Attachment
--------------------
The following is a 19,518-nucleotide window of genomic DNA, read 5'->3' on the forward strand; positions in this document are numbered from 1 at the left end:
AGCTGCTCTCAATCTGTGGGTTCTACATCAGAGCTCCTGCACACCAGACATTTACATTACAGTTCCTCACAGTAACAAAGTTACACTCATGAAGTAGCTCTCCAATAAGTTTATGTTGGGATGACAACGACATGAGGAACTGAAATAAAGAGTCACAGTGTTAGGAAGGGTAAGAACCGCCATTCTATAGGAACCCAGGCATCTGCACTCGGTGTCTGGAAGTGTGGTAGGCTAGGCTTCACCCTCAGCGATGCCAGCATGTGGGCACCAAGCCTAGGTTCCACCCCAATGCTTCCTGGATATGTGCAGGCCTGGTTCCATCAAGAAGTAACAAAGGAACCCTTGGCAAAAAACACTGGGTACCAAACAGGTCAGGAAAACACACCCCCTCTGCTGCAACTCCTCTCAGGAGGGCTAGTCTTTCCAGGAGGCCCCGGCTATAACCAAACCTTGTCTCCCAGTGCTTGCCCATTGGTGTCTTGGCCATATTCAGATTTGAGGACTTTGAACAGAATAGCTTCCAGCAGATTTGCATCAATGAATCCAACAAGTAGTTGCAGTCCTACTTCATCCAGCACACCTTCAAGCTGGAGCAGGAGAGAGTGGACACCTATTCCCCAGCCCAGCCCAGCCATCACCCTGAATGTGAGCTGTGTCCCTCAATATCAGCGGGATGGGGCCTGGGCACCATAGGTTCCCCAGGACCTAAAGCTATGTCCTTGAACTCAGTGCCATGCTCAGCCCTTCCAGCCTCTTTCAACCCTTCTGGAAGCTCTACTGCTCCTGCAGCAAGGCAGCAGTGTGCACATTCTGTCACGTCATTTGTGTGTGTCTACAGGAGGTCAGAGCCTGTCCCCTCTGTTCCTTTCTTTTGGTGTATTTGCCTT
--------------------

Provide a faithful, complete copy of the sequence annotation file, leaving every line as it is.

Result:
The following is a 19,518-nucleotide window of genomic DNA, read 5'->3' on the forward strand; positions in this document are numbered from 1 at the left end:
AGCTGCTCTCAATCTGTGGGTTCTACATCAGAGCTCCTGCACACCAGACATTTACATTACAGTTCCTCACAGTAACAAAGTTACACTCATGAAGTAGCTCTCCAATAAGTTTATGTTGGGATGACAACGACATGAGGAACTGAAATAAAGAGTCACAGTGTTAGGAAGGGTAAGAACCGCCATTCTATAGGAACCCAGGCATCTGCACTCGGTGTCTGGAAGTGTGGTAGGCTAGGCTTCACCCTCAGCGATGCCAGCATGTGGGCACCAAGCCTAGGTTCCACCCCAATGCTTCCTGGATATGTGCAGGCCTGGTTCCATCAAGAAGTAACAAAGGAACCCTTGGCAAAAAACACTGGGTACCAAACAGGTCAGGAAAACACACCCCCTCTGCTGCAACTCCTCTCAGGAGGGCTAGTCTTTCCAGGAGGCCCCGGCTATAACCAAACCTTGTCTCCCAGTGCTTGCCCATTGGTGTCTTGGCCATATTCAGATTTGAGGACTTTGAACAGAATAGCTTCCAGCAGATTTGCATCAATGAATCCAACAAGTAGTTGCAGTCCTACTTCATCCAGCACACCTTCAAGCTGGAGCAGGAGAGAGTGGACACCTATTCCCCAGCCCAGCCCAGCCATCACCCTGAATGTGAGCTGTGTCCCTCAATATCAGCGGGATGGGGCCTGGGCACCATAGGTTCCCCAGGACCTAAAGCTATGTCCTTGAACTCAGTGCCATGCTCAGCCCTTCCAGCCTCTTTCAACCCTTCTGGAAGCTCTACTGCTCCTGCAGCAAGGCAGCAGTGTGCACATTCTGTCACGTCATTTGTGTGTGTCTACAGGAGGTCAGAGCCTGTCCCCTCTGTTCCTTTCTTTTGGTGTATTTGCCTT